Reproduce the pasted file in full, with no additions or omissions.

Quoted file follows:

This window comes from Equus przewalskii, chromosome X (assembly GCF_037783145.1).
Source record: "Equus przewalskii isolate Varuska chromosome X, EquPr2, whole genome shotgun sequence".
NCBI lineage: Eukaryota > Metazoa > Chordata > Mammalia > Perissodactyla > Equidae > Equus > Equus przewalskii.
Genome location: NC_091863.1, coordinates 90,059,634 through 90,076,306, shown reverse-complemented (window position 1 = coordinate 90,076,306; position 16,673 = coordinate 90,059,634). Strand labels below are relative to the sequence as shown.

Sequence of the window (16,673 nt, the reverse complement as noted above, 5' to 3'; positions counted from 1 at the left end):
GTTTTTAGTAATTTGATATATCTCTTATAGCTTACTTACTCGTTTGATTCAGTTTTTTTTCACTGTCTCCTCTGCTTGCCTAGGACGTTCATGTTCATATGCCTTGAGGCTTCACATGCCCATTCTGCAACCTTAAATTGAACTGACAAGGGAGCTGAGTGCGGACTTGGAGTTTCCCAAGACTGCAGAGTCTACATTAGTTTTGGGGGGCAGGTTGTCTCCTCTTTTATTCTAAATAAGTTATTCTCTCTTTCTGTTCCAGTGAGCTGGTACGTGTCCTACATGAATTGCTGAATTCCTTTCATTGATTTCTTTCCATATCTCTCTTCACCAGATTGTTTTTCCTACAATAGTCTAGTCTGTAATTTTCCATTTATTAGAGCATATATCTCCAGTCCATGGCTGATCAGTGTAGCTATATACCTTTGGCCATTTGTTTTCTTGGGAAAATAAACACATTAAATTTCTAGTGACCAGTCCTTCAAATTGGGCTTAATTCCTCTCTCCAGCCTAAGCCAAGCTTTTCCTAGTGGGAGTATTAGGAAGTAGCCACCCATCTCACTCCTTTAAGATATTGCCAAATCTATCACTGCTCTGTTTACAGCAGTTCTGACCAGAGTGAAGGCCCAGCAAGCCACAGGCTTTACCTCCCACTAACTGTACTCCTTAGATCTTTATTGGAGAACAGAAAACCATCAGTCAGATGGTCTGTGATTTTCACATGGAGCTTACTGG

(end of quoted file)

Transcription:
This window comes from Equus przewalskii, chromosome X (assembly GCF_037783145.1).
Source record: "Equus przewalskii isolate Varuska chromosome X, EquPr2, whole genome shotgun sequence".
NCBI lineage: Eukaryota > Metazoa > Chordata > Mammalia > Perissodactyla > Equidae > Equus > Equus przewalskii.
Genome location: NC_091863.1, coordinates 90,059,634 through 90,076,306, shown reverse-complemented (window position 1 = coordinate 90,076,306; position 16,673 = coordinate 90,059,634). Strand labels below are relative to the sequence as shown.

Sequence of the window (16,673 nt, the reverse complement as noted above, 5' to 3'; positions counted from 1 at the left end):
GTTTTTAGTAATTTGATATATCTCTTATAGCTTACTTACTCGTTTGATTCAGTTTTTTTTCACTGTCTCCTCTGCTTGCCTAGGACGTTCATGTTCATATGCCTTGAGGCTTCACATGCCCATTCTGCAACCTTAAATTGAACTGACAAGGGAGCTGAGTGCGGACTTGGAGTTTCCCAAGACTGCAGAGTCTACATTAGTTTTGGGGGGCAGGTTGTCTCCTCTTTTATTCTAAATAAGTTATTCTCTCTTTCTGTTCCAGTGAGCTGGTACGTGTCCTACATGAATTGCTGAATTCCTTTCATTGATTTCTTTCCATATCTCTCTTCACCAGATTGTTTTTCCTACAATAGTCTAGTCTGTAATTTTCCATTTATTAGAGCATATATCTCCAGTCCATGGCTGATCAGTGTAGCTATATACCTTTGGCCATTTGTTTTCTTGGGAAAATAAACACATTAAATTTCTAGTGACCAGTCCTTCAAATTGGGCTTAATTCCTCTCTCCAGCCTAAGCCAAGCTTTTCCTAGTGGGAGTATTAGGAAGTAGCCACCCATCTCACTCCTTTAAGATATTGCCAAATCTATCACTGCTCTGTTTACAGCAGTTCTGACCAGAGTGAAGGCCCAGCAAGCCACAGGCTTTACCTCCCACTAACTGTACTCCTTAGATCTTTATTGGAGAACAGAAAACCATCAGTCAGATGGTCTGTGATTTTCACATGGAGCTTACTGG